After a week of high temperatures in the 90s and forecasts for another week of the same mugginess, the American Red Cross’ Central North Carolina Chapter urges residents of Vance and neighboring counties to take precautions against the heat.
A National Weather Service heat advisory remained in effect this afternoon even as a line of thunderstorms provided some relief, as well as an inch or more of rain. The high temperature for Henderson is forecast to hit the low-to-mid-90s during the weekend and to shoot toward 100 Monday and Tuesday.
According to the Centers for Disease Control and Prevention, approximately 400 Americans die each year from the summer heat. The National Weather Service says excessive heat is the No. 1 weather-related killer, causing more fatalities per year than floods, lightning, tornadoes, hurricanes, winter storms and extreme cold from 1994 to 2003.
Everyone is at risk when temperatures rise above 90 degrees, but the elderly and the very young are the most susceptible. Heat-related illnesses can cause serious injury or death. Signs of heat-related illnesses include nausea, dizziness, flushed or pale skin, heavy sweating, and headaches. The Red Cross says victims of heat-related illness should be moved to a cool place, given cool water to drink, and have ice packs or cool wet cloths applied to the skin. If a victim refuses water, vomits or loses consciousness, call 911.
“Our primary goal is to mitigate emergencies by educating the community about how they can protect themselves and their families from heat-related illness,” said William Holley, the director of health, safety and community services for the Red Cross’ Central North Carolina Chapter. His comments came in a news release from the Red Cross today.
The Red Cross included the following advisory information:
Heat safety tips
Dress for the heat — Wear lightweight, light-colored clothing. Light colors will reflect away some of the sun’s energy. It is also a good idea to wear hats or to use an umbrella.
Drink water — Carry water or juice and drink continually even if you do not feel thirsty. Avoid alcohol and caffeine, which dehydrate the body. Avoid using salt tablets unless directed to do so by a physician.
Eat small meals and eat more often — Avoid high-protein foods, which increase metabolic heat.
Slow down and avoid strenuous activity — If you must do strenuous activity, do it during the coolest part of the day, which is usually in the morning between 4 and 7.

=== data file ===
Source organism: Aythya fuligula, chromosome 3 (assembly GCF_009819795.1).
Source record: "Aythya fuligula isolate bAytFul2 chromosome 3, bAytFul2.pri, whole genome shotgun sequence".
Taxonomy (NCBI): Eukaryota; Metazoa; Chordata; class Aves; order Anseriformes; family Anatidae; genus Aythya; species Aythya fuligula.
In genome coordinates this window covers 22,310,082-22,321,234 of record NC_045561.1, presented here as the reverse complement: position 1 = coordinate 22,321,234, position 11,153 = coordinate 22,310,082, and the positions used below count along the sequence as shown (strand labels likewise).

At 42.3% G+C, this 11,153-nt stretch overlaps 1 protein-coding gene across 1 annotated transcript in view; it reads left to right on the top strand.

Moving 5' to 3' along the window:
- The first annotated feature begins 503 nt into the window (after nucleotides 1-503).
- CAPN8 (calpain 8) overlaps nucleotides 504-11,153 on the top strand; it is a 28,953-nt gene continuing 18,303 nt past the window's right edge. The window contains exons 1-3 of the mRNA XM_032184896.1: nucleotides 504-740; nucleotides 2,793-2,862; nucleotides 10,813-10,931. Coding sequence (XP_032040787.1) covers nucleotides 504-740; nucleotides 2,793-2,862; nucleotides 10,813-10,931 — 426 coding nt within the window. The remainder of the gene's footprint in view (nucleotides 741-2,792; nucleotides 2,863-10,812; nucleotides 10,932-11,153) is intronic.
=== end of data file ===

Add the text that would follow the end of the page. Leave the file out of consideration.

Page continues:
Stay indoors when possible — If air conditioning is not available, stay on the lowest floor out of the sunshine. Remember that electric fans do not cool; they simply circulate the air.
Be a good neighbor — During heat waves, check in on elderly residents in your neighborhood and those who do not have air conditioning.
Learn Red Cross first aid and CPR — “While the above tips can help prevent emergencies, it is crucial to know what to do if an emergency situation arises,” Holley said.
Know these heat-related terms
Heat cramps — Heat cramps are muscular pains and spasms caused by heavy exertion. Although heat cramps are the least severe, they are an early signal that the body is having trouble with the heat.
Heat exhaustion — Heat exhaustion typically occurs when people exercise heavily or work in a hot, humid place where body fluids are lost through heavy sweating. Blood flow to the skin increases, causing blood flow to decrease to the vital organs. That results in a form of mild shock. If not treated, the victim could suffer heatstroke. Signals of heat exhaustion include cool, moist, pale, flushed or red skin; heavy sweating; headache; nausea or vomiting; dizziness; and exhaustion. Body temperature will be near normal.
Heatstroke — Also known as sunstroke, heatstroke is life-threatening. The victim’s temperature control system, which produces sweating to cool the body, stops working. The body temperature can rise so high that brain damage and death may result if the body is not cooled quickly. Signals include hot, red and dry skin; changes in consciousness; rapid, weak pulse; and rapid, shallow breathing. Body temperature can be as high as 105 degrees.
General care for heat emergencies
Heat cramps or heat exhaustion — Get the person to a cooler place and have him or her rest in a comfortable position. If the person is fully awake and alert, give half a glass of cool water every 15 minutes. Do not let him or her drink too quickly. Do not give liquids that contain alcohol or caffeine. Remove or loosen tight clothing and apply cool, wet cloths, such as towels or sheets. Call 9-1-1 or the local emergency number if the person refuses water, vomits or loses consciousness.
Heatstroke — Heatstroke is a life-threatening situation, and help is needed fast. Call 911. Move the person to a cooler place. Quickly cool the body. Immerse the victim in a cool bath, or wrap wet sheets around the body and fan it. Watch for signals of breathing problems. Keep the person lying down and continue to cool the body any way you can. If the victim refuses water or is vomiting, or if there are changes in the level of consciousness, do not give the person anything to eat or drink.